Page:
Licorice Root Uses 2

licorice rootLicorice root, also called “sweet root,” is a centuries-old food and medicinal herb. Both Eastern and Western medicine utilize licorice as a treatment for conditions ranging from the common cold to diseases of the liver. And while you might enjoy the taste of licorice in black bits or strips, candy sold in the United States contains only anise oil, which has a licorice-like flavor but is derived from the Pimpinella Anisum plant.

Licorice Root for Anxiety

The University of Maryland Medical Center says some people use licorice to treat anxiety. Signs and symptoms of anxiety include:

  • Racing heartbeat
  • Difficulty sleeping
  • Stomach ache
  • Irritability
  • Difficulty breathing
  • Headache
  • Sweating
  • Fatigue

Talk to a trusted health adviser about proper dosing and forms of licorice for your condition.

Licorice for Peptic Ulcers

Some forms of licorice help people with peptic ulcers. In fact, studies show Deglycyrrhizinated licorice, also called DGL, worked as well as prescription medications when combined with antacids.

Licorice for Eczema

Topical forms of licorice help ease symptoms of eczema, a chronic inflammatory skin condition that affects people of all ages. By soothing irritated skin, products containing licorice help reduce redness, swelling and itchy skin that occurs with eczema outbreaks.

Other Uses for Licorice

The National Center for Complementary and Alternative Medicine names licorice as a treatment for bronchitis, sore throat, infections and viruses. The herb is thought to stimulate the immune system, and thereby be an effective remedy for an array of ailments.

Safety and Cautions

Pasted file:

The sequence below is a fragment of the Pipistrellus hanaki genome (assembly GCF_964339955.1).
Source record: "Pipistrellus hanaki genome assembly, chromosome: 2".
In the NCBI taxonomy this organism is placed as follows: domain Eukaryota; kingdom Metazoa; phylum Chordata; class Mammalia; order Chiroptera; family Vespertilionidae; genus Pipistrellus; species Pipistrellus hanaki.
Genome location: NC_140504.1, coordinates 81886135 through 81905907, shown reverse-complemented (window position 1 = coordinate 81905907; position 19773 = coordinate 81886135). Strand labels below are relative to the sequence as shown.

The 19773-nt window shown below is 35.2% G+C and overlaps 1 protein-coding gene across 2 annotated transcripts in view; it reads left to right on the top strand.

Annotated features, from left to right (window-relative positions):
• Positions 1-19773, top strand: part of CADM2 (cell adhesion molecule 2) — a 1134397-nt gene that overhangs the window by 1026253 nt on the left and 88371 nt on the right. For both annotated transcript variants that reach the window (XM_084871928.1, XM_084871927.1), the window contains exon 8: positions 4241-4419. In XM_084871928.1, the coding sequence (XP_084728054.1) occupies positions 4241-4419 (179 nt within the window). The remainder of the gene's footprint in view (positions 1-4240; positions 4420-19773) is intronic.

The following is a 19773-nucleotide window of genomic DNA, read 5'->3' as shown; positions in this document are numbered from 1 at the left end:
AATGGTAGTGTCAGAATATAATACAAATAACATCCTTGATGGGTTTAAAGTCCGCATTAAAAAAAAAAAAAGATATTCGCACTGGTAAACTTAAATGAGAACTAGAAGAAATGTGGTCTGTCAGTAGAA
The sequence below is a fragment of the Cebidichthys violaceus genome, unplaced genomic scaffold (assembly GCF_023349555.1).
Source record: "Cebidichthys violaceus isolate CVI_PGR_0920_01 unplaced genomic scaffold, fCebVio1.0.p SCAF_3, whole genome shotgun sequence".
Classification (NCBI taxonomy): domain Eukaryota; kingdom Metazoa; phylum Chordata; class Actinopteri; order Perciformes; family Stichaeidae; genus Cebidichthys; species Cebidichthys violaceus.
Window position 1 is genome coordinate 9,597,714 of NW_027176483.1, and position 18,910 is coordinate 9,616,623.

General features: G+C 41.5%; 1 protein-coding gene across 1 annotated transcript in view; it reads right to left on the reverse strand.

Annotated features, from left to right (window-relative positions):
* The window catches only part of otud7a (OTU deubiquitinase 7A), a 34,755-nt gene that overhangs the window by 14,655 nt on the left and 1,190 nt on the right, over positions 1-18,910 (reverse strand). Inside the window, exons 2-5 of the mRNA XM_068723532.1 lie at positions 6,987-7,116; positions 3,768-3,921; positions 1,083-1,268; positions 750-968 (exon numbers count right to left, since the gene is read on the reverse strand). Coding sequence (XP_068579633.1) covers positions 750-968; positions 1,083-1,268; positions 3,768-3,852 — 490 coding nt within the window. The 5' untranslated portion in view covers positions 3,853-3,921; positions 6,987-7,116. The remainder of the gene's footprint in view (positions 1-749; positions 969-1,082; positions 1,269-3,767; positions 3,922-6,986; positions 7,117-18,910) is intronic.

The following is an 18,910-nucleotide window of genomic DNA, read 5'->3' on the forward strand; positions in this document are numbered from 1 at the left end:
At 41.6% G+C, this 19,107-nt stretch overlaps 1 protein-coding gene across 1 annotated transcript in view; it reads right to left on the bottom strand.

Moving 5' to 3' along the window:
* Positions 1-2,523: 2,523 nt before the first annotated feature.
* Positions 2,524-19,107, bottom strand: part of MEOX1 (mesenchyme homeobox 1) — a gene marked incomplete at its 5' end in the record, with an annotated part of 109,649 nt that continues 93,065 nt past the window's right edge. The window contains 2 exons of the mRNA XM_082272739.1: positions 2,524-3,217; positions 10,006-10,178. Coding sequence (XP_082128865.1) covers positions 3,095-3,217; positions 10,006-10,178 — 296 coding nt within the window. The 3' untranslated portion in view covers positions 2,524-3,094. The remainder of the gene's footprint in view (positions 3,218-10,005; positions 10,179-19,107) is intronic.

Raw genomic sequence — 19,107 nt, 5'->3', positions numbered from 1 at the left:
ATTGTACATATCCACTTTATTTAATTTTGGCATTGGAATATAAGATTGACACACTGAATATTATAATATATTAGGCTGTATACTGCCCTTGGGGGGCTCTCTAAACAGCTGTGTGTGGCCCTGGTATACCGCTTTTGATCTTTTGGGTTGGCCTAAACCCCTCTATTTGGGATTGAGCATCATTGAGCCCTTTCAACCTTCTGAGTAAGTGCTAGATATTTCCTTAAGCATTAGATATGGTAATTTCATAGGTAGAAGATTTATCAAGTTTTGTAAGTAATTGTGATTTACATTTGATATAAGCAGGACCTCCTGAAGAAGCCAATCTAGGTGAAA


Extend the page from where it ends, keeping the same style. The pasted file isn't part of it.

Licorice root is available in a variety of forms, including teas, capsules and topical applications. Before you use licorice, you should discuss its safety with a professional. People who use certain medications, such as diuretics, corticosteroids and oral contraceptives, may be at risk for drug interactions. Additionally, licorice may not be safe for people with certain medical condition, such as hypertension, heart disease, diabetes, kidney disease or liver disease.

References: National Center for Complementary and Alternative Medicine:
University of Maryland Medical Center:

Mara Gerke

2 thoughts on “Licorice Root Uses

  • jgsupplements

    informative post,
    – De-Glycyrrhizinated Licorice Extract
    – 12:1 Extract of Licorice

    DGL stands for De-Glycyrrhizinated Licorice, which is licorice root with glycyrrhizin removed. Glycyrrhizin is the main sweet tasting compound found in licorice that naturally occurs. Higher does of glycyrrhizin or glycyrrhetinic acid can increase the half life of cortisol which is typically known as the “stress hormone” within the body. This can lead to fluid retention issues. As such glycyrrhizin has been removed from this product hence the name de-glycyrrhizinated licorice (DGL).

    Licorice has been used as a digestive aid for centuries and has recently been implicated in the healing of gastric and duodenal ulcers. Licorice has been implicated in digestive health issues including dyspepsia (indigestion), one hypothesised mechanism is though licorice’s anti inflammatory affect on digestive tissues that may inhibit certain cytokines from signaling, however further research is required to further reveal it’s mechanisms of action.

    Each high strength DGL chewable lozenge has 400mg of a 12 X strength extract of licorice root. This product is naturally sweetened 2 grams of fructose, xylitol (a dental health promoting sugar), L-glycine (a sweet tasting amino acid) and stevia (a zero calorie super sweet herb).

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